Suppose $x_1,x_2,...,x_6$ are non-negative Independent and identically-distributed random variables, is it true that $P(x_1+x_2+x_3+x_4+x_5+x_6 \lt 3\delta) \lt 2P(x_1 \lt \delta)$ for any $\delta \gt 0$?

Any help on this will be highly appreciated.


closed as too localized by Scott Morrison Dec 6 '09 at 8:58

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    $\begingroup$ Arrgh it looks like this be homework on the high seas. $\endgroup$ – Harry Gindi Dec 6 '09 at 8:35
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    $\begingroup$ Closed as too localized. Please explain why you're interested, what you've tried already, etc. Also, downvoting all answers below. Don't feed the raccoons. $\endgroup$ – Scott Morrison Dec 6 '09 at 8:59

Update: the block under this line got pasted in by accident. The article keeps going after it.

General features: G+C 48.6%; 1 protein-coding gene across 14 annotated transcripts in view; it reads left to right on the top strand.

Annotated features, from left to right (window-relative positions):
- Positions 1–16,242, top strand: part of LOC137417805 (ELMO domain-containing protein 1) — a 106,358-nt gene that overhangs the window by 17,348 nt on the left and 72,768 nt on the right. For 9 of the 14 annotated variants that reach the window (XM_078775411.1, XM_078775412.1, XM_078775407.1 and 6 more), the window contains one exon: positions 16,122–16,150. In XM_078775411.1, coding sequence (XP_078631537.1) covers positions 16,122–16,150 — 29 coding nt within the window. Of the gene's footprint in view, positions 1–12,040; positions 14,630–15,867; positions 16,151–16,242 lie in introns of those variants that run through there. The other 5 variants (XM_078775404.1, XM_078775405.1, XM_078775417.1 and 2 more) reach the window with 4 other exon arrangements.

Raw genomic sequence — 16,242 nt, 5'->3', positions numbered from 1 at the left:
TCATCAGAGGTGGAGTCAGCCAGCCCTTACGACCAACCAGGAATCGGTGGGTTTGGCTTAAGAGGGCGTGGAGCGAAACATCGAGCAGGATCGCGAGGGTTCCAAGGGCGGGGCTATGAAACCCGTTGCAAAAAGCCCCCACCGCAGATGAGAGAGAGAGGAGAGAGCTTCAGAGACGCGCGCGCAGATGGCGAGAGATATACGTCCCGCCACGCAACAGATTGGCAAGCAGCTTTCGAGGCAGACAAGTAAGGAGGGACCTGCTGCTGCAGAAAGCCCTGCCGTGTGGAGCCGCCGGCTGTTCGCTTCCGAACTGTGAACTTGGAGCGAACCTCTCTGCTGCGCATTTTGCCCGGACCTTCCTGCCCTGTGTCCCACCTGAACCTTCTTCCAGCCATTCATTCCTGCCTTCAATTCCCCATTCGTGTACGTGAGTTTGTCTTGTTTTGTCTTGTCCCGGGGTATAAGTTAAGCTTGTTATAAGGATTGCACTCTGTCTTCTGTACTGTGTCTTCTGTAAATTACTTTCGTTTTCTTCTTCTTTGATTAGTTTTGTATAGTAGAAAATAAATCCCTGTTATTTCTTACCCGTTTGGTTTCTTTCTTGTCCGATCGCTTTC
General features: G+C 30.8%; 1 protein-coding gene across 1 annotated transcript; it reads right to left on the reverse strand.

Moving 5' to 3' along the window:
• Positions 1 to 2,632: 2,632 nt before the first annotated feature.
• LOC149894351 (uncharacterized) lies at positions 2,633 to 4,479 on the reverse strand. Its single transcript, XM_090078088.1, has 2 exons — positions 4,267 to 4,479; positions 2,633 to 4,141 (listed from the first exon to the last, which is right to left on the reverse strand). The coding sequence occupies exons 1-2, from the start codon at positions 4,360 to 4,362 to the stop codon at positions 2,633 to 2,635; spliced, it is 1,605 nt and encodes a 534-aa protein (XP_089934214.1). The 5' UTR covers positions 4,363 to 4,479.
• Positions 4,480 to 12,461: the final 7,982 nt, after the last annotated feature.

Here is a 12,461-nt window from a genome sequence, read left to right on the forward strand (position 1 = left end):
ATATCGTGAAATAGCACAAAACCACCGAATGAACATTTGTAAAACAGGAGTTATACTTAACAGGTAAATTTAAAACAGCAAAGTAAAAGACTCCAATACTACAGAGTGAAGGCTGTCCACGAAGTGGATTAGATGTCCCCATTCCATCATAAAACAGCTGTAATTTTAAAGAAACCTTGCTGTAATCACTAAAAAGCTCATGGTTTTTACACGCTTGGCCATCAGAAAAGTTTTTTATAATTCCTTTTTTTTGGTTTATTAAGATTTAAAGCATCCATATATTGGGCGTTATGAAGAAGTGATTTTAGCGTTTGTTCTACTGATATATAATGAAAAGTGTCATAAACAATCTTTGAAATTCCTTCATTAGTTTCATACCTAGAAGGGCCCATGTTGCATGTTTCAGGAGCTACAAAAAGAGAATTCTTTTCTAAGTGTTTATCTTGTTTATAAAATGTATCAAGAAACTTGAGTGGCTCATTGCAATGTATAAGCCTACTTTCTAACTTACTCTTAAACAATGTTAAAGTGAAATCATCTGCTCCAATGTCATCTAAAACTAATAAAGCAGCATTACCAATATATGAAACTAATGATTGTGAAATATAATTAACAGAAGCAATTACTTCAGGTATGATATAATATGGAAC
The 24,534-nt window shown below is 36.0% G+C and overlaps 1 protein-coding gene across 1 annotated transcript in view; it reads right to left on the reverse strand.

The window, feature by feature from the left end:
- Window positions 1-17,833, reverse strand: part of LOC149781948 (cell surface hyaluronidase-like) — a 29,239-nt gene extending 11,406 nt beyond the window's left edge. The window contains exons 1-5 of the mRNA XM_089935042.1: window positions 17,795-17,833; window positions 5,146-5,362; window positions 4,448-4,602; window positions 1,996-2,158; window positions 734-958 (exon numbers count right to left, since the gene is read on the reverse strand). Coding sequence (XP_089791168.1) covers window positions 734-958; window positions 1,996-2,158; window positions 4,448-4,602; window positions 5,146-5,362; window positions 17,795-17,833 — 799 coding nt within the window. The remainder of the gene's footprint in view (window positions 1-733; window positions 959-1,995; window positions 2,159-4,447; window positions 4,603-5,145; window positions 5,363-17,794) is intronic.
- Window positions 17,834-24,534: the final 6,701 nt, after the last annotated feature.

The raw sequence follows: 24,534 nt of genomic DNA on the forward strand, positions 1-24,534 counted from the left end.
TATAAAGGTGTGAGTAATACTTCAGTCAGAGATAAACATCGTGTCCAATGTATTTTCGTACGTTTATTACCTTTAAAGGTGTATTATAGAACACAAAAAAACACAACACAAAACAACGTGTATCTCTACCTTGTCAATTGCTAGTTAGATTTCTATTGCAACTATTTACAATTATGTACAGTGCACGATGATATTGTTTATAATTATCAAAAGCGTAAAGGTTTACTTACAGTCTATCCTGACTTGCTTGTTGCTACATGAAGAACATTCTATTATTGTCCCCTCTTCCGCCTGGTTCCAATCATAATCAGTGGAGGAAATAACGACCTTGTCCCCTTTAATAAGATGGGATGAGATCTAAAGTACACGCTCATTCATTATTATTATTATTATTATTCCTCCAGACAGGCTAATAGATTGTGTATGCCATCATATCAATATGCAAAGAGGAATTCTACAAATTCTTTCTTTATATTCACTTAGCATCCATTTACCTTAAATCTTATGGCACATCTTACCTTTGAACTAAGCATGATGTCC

• $\begingroup$ Downvoting the question and the answer below for the same reasons. $\endgroup$ – Akhil Mathew Dec 6 '09 at 23:37

I think it's true. My reasoning goes like this (and I kept making mistakes with the algebra/arithmetic so check carefully)

$P(S_6 \lt 3 \delta) \le P(\hbox{exactly 4 }X_i\hbox{s less than }\delta)+P(\hbox{exactly 5 }X_i\hbox{s less than }\delta)+P(\hbox{all 6 }X_i\hbox{s less than }\delta)$. So if we let $p=P(X_1 \lt \delta)$, then the right hand part of this inequality is

$(p^4)(10p^2-24p+15)$. I then plugged $2p-(p^4)(10p^2-24p+15)$ into R and got a function that looks always non-negetive between 0 and 1 (shouldn't be too bad to show this by derivatives but I'm lazy and have computer power).


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